7.   The Washington Agreement may be a first breakthrough in this direction.  Complementary steps might involve a more effective and trustworthy system of minority protection (4).  They might significantly contribute to the achievement of a prompt, just and lasting resolution of the underlying conflict in all of former Yugoslavia, including the minority/majority problems notably of the  Albanians in Kosovo and Macedonia, the Hungarians in Vojodina and the Serbs in Krajna.  The measures thus proposed are:

8.   Mandated, at the outbreak of the Yugoslav conflict in June 1991, by the Presidency of the Yugoslav Chamber of Republics and Provinces, the Good Offices Group of European Lawmakers (5) has looked at the League's Memel Agreement of 1924 (LNTS 29, 85), the United Nations's Free Territory of Trieste Agreement of 1947 (UNTS 49, 3), the UN Charter provisions concerning Trusteeships, and various other agreements and texts.  Already early last year, this parliamentarian group came up with an original plan which is increasingly accepted (6).  Essentially, it provides for an unprejudicial interim solution covering the illegally occupied, contested or destabilized territories of former Yugoslavia.  These territories, provisionally, would be administered separately by the United Nations or under its supervision, based on bilateral agreements adapted from the Free Territory of Trieste Agreement and reflecting the international minority protection guarantees contained in the Treaty of St-Germain-en-Laye of 1919.  Other elements of this global lawmakers plan are: 9.   All this would seem to be in line with the commendable Agreement of Washington of 1 March 1994 and with the observations of François Léotard, the French Government Minister: NOTES

(1)   This is a follow-up paper to the draft outline of a minority protection-based interim conflict resolution formula for all of former Yugoslavia (E/CN.4/Sub.2/1993/NGO/29; S/PV.3336, p.103).  It was prepared in cooperation notably with the Good Offices Group of European Lawmakers and its research branch, CORUM (POB 2580, 1211 Geneva 2), with the participation of J.Keller, S.Keller, P.Martin, P.Pearson, G.Poulin, F.Ruiz, C.Vieira dos Santos, R.Wadlow, P.Wainwright, A.Zilic and A.Zumach, and with the support of A.Poulin, F.Petracco, D.Hariri, F.Merles, R.Prins-van Westdorpe, E.Querio, A.Vallotton and P.Wiegmann.  Its editor, J.A.Keller, is alone responsible for eventual errors and ommissions.  He wishes to express his gratitude for the assistance and numerous services provided by the United Nations Office in Geneva, by the director of the United Nations Geneva Library and by the League of Nations archivist and their staff.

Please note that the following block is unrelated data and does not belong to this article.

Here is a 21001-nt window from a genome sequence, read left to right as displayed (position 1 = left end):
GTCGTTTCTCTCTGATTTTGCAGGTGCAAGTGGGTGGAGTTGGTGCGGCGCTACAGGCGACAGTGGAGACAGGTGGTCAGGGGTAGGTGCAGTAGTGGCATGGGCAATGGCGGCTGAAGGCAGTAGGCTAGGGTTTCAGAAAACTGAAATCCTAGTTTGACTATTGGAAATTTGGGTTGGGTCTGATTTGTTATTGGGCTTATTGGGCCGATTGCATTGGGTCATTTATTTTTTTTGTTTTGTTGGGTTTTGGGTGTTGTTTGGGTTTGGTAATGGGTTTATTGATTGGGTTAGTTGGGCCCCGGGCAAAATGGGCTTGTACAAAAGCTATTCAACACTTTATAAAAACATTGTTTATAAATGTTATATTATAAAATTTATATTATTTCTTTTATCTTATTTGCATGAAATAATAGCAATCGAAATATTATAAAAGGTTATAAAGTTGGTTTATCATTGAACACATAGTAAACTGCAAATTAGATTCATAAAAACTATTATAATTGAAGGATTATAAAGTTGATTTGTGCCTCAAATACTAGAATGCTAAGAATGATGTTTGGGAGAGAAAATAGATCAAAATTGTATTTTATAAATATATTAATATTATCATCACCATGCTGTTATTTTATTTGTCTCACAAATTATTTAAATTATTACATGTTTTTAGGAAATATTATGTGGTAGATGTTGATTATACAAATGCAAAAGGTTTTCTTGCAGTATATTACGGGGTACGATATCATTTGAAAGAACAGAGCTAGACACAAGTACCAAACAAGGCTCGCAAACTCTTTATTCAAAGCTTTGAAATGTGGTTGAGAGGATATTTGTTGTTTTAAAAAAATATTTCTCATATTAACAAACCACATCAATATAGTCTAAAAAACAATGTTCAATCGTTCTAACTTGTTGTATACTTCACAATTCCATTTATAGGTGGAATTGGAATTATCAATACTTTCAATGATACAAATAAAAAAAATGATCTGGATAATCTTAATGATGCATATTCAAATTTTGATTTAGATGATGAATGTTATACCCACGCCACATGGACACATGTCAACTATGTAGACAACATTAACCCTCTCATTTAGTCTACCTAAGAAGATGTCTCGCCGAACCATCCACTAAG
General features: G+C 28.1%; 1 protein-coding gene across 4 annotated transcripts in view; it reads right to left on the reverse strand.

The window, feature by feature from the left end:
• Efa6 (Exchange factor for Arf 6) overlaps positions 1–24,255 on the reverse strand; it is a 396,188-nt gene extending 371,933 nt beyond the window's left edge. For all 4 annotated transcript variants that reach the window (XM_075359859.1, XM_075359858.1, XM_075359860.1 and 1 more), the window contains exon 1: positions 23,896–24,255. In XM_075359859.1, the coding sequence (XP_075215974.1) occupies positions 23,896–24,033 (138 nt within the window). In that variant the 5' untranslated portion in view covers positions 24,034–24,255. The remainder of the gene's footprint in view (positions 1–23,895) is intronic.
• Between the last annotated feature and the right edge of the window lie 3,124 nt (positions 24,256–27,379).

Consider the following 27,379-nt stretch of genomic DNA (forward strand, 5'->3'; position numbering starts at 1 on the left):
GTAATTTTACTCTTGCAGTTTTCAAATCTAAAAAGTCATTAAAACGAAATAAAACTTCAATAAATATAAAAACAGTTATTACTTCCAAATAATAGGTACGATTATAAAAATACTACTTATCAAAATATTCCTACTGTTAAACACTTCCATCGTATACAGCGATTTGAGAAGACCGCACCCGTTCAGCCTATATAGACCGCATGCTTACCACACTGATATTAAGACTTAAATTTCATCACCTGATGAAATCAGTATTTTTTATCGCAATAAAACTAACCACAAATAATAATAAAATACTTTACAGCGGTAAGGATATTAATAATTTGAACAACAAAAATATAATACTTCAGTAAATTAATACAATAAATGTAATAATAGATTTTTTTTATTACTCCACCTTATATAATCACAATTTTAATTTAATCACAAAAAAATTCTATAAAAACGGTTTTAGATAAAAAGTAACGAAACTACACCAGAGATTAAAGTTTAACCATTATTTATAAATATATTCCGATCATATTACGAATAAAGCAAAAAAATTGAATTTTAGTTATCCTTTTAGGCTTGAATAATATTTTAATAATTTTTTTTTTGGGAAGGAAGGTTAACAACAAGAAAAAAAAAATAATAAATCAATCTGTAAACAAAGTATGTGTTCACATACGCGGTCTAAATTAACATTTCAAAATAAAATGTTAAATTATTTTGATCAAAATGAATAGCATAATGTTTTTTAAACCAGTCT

(2)   Peace Handbooks, AUSTRIA-HUNGARY, vol.II, Foreign Office, London 1920, p.35.
(3)   art.I "Outline of a preliminary agreement on the principles and foundations for the establishment of a Confederation between the Republic of Croatia and the [Bosnia-Herzegovina] Federation"
(4)   CHASZAR, Edward, "The International Problem of National Minorities", University of Pennsylvania, Indiana 1991.  Like lawyers, Representatives of Beneficiaries of International Guarantees should be duly nominated by the communities covered by actual or future international guarantees or other League or UN commitments (e.g. for Bougainville's people: E/CN.4/1994/L.93).  As such they should directly represent their constituents and be called upon to effectively advise all involved UN bodies on related questions.  For if such and other guarantees are to be and remain credible tools for resolving minority, succession and other problems in actual/future trouble spots of the world (E/CN.4/Sub.2/1992/NGO/27; E/CN.4/Sub.2/1993/NGO/27; E/CN.4/1994/NGO/48), it appears indispensable to strengthen and complement existing conflict resolution mechanisms and pathways with meaningful and reliable instruments which can really make a dent.
(5)   comprising in fact also parliamentarians from Asia, Middle East and the United States;  for terms of reference and background information see: E/CN.4/Sub.2/1993/NGO/29, footnotes 4, 5.
(6)   GISCARD D'ESTAING, Valéry, "Comment sauver la Bosnie", Le Monde, 4 f‚érier 1994, p.1;  multiple official declarations, made since June 1993, by Representatives of the Government of the Republic of Bosnia-Herzegovina, calling for a UN Trusteeship for significant parts of its territory;  see also: "REPUBLIC OF SRPSKA", "Platform for a modus vivendi" of 12 February 1994, op.cit.
....



Mediation Plan